New orders for key U.S.-made capital goods dropped by the most in eight months in December and shipments were weak, suggesting business investment contracted further in the fourth quarter and remained a drag on economic growth. For now, however, the longest economic expansion on record looks set to continue, with other data on Tuesday showing consumer confidence surged to a five-month high in January amid optimism over the labor market. Weak business investment and the resulting slump in manufacturing have been on the radar of Fed officials who have blamed trade tensions, especially the White House's 18-month trade war with China, and an uncertain global economic growth outlook for the malaise.
Although overall durable goods orders rose a better-than-anticipated 2.4% last month from November, orders for nondefense capital goods, excluding aircraft, unexpectedly declined 0.9%.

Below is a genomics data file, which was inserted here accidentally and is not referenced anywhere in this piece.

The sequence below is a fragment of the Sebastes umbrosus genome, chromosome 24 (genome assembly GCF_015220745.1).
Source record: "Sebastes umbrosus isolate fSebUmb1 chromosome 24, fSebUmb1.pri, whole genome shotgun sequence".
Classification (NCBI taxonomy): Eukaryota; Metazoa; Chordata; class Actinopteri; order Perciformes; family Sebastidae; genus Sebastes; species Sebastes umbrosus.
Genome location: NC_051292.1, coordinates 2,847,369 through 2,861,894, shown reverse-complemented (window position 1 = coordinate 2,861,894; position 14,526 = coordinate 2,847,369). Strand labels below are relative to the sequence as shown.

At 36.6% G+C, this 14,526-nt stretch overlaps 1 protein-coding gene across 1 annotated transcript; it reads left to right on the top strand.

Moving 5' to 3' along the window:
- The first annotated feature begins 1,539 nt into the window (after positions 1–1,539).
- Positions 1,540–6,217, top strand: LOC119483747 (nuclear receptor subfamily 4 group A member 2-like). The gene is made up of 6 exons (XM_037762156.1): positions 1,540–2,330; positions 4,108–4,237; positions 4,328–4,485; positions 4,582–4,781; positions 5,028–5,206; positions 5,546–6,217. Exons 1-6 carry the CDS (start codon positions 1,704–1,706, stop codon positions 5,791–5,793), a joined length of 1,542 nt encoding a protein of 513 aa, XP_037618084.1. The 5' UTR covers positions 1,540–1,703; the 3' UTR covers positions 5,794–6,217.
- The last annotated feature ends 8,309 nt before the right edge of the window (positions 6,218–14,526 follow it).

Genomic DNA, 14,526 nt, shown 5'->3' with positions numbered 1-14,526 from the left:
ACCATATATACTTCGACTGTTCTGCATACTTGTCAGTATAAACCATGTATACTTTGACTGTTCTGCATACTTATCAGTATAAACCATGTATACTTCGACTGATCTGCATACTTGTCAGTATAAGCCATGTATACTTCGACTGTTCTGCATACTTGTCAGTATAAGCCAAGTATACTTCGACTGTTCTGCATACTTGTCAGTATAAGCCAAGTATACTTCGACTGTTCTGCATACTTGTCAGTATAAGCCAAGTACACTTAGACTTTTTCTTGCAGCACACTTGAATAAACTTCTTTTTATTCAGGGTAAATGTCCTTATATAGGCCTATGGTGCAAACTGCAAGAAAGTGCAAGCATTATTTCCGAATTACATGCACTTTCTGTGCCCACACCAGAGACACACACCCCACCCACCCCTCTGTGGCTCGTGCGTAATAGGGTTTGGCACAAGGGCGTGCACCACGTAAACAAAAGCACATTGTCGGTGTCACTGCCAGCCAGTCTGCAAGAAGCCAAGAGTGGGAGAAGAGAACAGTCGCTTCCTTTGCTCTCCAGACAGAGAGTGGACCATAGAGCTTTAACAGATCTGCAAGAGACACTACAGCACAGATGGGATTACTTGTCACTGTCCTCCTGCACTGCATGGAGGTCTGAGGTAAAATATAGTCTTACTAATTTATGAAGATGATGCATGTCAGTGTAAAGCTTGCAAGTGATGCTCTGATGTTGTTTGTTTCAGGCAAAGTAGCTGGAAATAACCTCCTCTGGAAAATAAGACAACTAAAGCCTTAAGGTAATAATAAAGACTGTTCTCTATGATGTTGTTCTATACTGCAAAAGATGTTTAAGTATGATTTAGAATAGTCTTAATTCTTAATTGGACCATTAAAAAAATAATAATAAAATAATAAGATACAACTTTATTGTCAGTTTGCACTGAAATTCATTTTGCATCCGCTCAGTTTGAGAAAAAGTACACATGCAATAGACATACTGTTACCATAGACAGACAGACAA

Increased fiscal defense budgetary provision along with widespread geopolitical tensions is likely to have boosted defense stocks' Q4 performance.
United Technologies Corp Chief Financial Officer Neil Mitchill said he expects 2020 operating profit at the U.S. aircraft parts maker's Collins Aerospace unit, its biggest, to be hurt largely due to the grounding of Boeing Co's 737 MAX aircraft. UTC forecast adjusted operating profit at the unit, which makes products such as avionics, cabin seating and lighting, to be hit by about $550 million to $600 million. About $225 million of the impact to its full-year operating profit is due to a divestiture and lower sales related to a surveillance technology that facilitates tracking of aircraft position during flight, Mitchill told Reuters.